Sermon – Alastair – 8th February

‘Do you repent of your sins?’

Jesus began to preach, “Repent, for the Kingdom of Heaven is near!” – an eight word summary of his preaching!  It seems the idea of repentance was at the heart of Jesus’ message.  When we are baptised – when we first become Christians – one of the questions that is asked of us – or was asked of our parents and godparents – is ‘Do you repent of your sins?’  But what does it mean to repent?  Also what is sin?  We ask people at baptisms, ‘Do you repent of your sins?’ but most people struggle to understand what those words mean; so I’ll try to take them one by one.

First, what does repent mean?  Literally it means, ‘turn around’ – particularly ‘turn your mind around’ – ‘change your mind’ – change the direction you are facing in life.  The promises we make at baptism are all about turning from darkness to light.  We turn away from sin and renounce evil (the promise we’re looking at next week) and turn to Christ.  It’s about the direction you’re facing in life.  Let me be an illustration … stand in the middle of the church and spin around and stop, facing any old direction  Imagine to start with that in my life I’m facing any old direction I please, then imagine the cross on the altar is Jesus… how am I going to get closer to him?  What’s the first thing I have to do?  Of course the first thing I need to do is turn around to face the cross – then I can start putting one foot in front of the other to get closer to Christ.  If I don’t turn first I’m not going to get there.  The first thing we are asked to do as Christians is turn around.  Turn away from sin, and turn to Christ.  There will always be times, I guess, when we lose focus and find ourselves facing, and therefore moving, the wrong way again (do so!), which illustrates that repentance is not just a one off thing, but a lifelong journey.  To repent is to turn around, away from sin and towards Christ.

But what is the sin we promise to turn away from and keep turning away from?  Someone once said to me they thought sin was a wicked concept because it amounted to blaming people for all that had gone wrong in their lives.  She was working with the homeless and addicts and people who had really gone off the rails, and she felt that for most of them that was because of the hand they had been dealt in life – terrible parenting, lack of love, grinding poverty, abuse and so forth and calling them ‘sinners’ was judging them for something they couldn’t help.  I’d agree up to a point.  Jesus warned us about judging, and we can never tell how we would have ended up, what mistakes we would have made, had we been dealt the same hand in life as people we are inclined to condemn as sinners.

The term ‘sinner’ was a term the Pharisees liked to use about those who didn’t live up to their standards and Jesus always seemed to welcome those who the so-called ‘righteous’ were inclined to judge and write off; but Jesus himself did use the term as well.  He said, ‘I haven’t come to call the righteous (or those who think they are righteous) but I have come to call sinners to repentance.’  You might remember Jesus saying to the woman caught in adultery, after saving her from the mob who wanted to stone her, that he didn’t judge her, but he also said, ‘Go and sin no more.’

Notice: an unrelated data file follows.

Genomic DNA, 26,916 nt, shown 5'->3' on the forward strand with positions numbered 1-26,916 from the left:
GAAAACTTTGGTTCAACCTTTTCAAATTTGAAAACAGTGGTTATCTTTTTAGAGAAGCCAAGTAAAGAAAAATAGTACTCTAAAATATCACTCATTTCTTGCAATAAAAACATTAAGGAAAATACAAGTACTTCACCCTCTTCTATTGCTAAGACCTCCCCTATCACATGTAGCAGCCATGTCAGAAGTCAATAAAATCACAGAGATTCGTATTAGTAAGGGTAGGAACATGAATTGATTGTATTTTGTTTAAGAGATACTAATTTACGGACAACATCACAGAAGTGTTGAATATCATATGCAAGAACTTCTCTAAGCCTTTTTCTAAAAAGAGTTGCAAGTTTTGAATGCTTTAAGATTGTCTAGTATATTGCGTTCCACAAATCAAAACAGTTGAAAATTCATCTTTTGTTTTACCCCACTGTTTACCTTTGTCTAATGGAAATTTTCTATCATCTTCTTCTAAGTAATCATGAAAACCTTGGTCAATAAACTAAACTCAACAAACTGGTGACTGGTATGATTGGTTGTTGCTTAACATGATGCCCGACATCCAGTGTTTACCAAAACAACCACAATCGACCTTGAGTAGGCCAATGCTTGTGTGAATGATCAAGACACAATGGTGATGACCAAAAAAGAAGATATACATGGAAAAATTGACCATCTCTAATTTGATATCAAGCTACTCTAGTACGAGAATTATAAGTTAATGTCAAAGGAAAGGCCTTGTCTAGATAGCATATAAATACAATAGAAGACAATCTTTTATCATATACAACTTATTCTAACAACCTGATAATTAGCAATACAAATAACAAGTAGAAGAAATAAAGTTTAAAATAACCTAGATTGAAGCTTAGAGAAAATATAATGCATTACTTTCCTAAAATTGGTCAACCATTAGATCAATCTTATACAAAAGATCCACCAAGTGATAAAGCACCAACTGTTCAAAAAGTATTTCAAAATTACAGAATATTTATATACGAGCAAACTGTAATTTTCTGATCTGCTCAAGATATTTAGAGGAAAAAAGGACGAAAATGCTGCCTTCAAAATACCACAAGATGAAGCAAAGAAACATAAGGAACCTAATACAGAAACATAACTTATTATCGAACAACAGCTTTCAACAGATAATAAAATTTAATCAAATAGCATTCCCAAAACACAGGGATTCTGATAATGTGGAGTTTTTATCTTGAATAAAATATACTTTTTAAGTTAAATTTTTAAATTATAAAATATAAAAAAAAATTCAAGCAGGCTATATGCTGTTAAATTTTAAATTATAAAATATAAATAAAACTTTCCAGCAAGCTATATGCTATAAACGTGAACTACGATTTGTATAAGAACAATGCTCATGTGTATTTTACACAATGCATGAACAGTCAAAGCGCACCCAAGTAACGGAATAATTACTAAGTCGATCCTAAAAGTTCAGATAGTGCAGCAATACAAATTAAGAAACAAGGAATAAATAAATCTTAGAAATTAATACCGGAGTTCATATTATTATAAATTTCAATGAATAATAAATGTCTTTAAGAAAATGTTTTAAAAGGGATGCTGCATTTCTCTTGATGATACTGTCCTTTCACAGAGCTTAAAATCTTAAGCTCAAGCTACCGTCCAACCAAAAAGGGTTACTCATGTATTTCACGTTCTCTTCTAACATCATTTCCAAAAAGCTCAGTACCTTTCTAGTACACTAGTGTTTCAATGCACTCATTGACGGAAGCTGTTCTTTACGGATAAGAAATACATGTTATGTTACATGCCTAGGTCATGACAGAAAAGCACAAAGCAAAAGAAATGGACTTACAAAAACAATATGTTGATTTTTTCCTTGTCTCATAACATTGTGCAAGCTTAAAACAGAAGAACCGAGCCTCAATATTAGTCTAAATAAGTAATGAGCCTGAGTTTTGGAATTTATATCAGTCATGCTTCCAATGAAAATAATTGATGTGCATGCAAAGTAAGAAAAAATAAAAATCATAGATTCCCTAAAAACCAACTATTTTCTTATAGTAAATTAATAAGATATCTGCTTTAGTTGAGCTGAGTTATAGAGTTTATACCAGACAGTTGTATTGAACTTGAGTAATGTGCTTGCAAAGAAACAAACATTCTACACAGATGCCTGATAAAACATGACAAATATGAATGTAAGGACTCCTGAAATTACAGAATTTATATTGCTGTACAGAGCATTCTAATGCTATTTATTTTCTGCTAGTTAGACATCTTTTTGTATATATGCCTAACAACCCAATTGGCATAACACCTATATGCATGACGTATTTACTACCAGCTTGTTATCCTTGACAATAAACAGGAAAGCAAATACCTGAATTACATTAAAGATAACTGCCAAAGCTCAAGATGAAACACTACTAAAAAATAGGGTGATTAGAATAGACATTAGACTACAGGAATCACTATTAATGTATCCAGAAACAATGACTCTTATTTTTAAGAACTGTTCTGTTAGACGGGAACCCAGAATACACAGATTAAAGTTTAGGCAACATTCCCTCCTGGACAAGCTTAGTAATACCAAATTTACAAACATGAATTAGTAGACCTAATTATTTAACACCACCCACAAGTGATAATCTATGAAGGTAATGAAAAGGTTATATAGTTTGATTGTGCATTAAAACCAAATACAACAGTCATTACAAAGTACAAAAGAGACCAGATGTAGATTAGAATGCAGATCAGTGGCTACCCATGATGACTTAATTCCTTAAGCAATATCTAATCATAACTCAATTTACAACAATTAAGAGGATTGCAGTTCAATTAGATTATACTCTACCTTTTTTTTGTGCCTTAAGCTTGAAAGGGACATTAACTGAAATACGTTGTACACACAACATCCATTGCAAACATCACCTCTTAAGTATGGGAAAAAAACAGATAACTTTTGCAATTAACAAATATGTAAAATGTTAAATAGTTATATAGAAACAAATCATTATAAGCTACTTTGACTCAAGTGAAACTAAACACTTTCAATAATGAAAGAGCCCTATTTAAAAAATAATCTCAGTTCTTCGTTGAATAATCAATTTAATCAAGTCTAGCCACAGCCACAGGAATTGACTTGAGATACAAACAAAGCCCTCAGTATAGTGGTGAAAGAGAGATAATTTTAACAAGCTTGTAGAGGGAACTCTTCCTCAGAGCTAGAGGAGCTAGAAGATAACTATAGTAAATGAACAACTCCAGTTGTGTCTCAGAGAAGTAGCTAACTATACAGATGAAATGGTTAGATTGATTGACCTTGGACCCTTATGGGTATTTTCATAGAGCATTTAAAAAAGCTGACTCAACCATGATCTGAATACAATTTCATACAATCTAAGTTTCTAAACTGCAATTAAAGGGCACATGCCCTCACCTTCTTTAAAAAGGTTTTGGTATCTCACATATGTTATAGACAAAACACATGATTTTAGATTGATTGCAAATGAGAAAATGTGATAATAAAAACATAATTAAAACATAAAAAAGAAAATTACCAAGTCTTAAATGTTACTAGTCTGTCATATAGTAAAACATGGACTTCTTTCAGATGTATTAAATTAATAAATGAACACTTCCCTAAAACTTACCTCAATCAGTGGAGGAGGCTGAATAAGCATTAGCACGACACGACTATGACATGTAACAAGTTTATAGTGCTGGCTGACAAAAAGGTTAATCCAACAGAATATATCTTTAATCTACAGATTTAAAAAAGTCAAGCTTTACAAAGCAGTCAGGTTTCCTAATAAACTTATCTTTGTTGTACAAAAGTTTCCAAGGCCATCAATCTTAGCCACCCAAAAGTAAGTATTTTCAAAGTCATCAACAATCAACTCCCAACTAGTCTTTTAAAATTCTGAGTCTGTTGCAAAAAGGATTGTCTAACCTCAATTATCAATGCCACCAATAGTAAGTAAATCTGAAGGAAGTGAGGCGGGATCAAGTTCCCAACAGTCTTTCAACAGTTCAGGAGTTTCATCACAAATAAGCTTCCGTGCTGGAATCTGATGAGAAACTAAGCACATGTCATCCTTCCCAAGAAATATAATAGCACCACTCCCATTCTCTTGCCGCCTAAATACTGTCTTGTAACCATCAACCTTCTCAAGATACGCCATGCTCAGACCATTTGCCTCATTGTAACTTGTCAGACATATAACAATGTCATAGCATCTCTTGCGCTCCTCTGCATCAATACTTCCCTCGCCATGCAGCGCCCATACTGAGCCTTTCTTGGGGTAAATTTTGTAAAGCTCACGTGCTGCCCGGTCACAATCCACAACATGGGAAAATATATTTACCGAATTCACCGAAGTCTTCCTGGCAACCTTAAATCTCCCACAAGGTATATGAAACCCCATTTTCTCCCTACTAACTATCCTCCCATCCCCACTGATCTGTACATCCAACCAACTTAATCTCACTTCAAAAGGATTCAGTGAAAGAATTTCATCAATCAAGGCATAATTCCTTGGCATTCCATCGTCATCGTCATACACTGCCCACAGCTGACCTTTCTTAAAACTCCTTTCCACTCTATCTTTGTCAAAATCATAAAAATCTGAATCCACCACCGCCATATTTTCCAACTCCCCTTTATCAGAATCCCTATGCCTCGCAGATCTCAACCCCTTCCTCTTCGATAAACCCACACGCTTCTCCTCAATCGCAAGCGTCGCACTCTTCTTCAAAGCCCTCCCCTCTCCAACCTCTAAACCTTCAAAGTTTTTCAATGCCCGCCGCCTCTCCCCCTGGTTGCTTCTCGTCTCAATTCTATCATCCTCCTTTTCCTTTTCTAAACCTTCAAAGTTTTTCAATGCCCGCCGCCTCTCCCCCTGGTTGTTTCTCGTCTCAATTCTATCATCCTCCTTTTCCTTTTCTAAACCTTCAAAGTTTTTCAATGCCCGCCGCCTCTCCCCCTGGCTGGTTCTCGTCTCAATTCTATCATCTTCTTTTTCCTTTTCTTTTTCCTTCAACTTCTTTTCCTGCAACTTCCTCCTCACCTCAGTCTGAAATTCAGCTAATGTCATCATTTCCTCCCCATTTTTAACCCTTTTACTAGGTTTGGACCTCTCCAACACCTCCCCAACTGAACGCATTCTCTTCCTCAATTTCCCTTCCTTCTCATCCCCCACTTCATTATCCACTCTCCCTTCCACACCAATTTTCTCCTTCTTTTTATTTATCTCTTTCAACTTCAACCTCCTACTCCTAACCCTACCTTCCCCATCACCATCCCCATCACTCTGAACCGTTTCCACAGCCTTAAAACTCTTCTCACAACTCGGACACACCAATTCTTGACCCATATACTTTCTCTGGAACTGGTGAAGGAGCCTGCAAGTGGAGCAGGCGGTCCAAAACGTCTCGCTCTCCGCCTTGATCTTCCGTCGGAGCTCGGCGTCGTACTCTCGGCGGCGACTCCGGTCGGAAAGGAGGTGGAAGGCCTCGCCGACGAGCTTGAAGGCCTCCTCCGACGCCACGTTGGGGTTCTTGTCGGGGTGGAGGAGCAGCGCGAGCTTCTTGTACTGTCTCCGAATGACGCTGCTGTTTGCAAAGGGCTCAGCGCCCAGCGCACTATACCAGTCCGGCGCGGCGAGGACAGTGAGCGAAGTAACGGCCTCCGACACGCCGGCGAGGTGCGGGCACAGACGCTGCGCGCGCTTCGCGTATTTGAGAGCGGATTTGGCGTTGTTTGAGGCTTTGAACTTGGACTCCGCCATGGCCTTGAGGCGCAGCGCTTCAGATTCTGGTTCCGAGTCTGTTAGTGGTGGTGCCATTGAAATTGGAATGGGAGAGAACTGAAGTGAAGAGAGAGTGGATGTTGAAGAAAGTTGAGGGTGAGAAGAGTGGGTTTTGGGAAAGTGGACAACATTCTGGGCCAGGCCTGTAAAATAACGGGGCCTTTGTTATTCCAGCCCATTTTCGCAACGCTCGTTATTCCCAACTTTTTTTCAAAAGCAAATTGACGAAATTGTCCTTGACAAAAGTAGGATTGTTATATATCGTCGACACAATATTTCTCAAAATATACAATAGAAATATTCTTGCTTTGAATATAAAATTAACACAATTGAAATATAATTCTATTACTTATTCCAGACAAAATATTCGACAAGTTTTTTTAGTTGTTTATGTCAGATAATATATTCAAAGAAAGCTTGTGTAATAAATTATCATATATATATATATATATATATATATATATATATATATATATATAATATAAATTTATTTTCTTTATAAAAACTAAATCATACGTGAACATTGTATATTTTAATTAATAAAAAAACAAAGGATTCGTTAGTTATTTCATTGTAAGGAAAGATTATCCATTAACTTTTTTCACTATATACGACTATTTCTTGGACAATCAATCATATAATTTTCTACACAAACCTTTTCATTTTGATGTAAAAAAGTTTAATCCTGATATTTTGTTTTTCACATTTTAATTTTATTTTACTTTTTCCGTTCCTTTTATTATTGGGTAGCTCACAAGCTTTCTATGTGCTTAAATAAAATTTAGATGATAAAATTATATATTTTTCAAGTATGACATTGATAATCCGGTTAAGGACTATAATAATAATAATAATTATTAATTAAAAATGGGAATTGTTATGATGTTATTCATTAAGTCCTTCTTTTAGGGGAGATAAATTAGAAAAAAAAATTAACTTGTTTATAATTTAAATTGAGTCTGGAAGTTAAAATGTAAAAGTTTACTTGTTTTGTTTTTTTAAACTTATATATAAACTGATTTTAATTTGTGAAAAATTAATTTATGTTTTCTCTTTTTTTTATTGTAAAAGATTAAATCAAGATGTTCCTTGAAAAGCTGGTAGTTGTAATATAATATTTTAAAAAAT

Actually I think sin as an idea gives us back our human dignity.  Saying they can’t help it because of their upbringing or whatever actually writes them off – as if they had no choice – as if they were just ‘things’ or objects that have no choice but to pass on the badness passed on to them.  To say they are ‘sinners’ actually says they are not objects that can’t help their behaviour, but human beings who have gone wrong, and they could go right again – they do have a choice – they could be so much more, and that is the tragedy of sin.  When clergy are ordained, one of the things we are called to do is to try to save the lives that sin would sweep away, and it does sweep lives away.

But I do think we tend to misunderstand the concept of sin these days.  If you say the word ‘sin’ in our wider society it’s usually thought to mean the pleasurable consumption of something that might be thought to be just a bit bad for you.  Rachel’s mum was on a diet a few years back, that basically meant eating a lot of fairly dull stuff, but you were allowed a certain number of ‘sins’ a day – I think you were allowed 10, and she had a book that told you how many ‘sins’ were in various foodstuffs.  I remember a pint of real ale weighed in at 9 sins (or was that just a half?).  Basically I was a big sinner according to this diet!

Sin is usually thought to have something to do with chocolate – or of course something to do with sex.  Anything pleasurable basically that might be spiced with a certain zing of naughtiness!  Sin for most, then, is basically committing an offence against healthy nutrition or against some boring old idea of good taste that is considered too silly to worry about.  It means indulgence or naughtiness.  If you were really concerned about something you would talk of eating disorders or addictions, but you wouldn’t tend to talk of sin.  Anyone talking of sin in the old biblical sense tends to be completely misunderstood, for what does more damage to human happiness – a box of Belgian chocolates or some killjoy religious fanatic denouncing them?!  If I talk of sin most people out there would just write me off as bizarrely opposed to pleasure.

But when the Bible talks of sin it has very little to do with anything you might think of as yummy transgression.  It is talking about the deep-rooted human tendency to muck up!  The human tendency to muck things up.  Not just by accident or clumsiness, but our active tendency to break stuff – including moods, promises, relationships we care about, our own well-being and other people’s well-being.  And we do this mostly through self-centredness, and sometimes even through active malice and destructiveness of the happiness of others.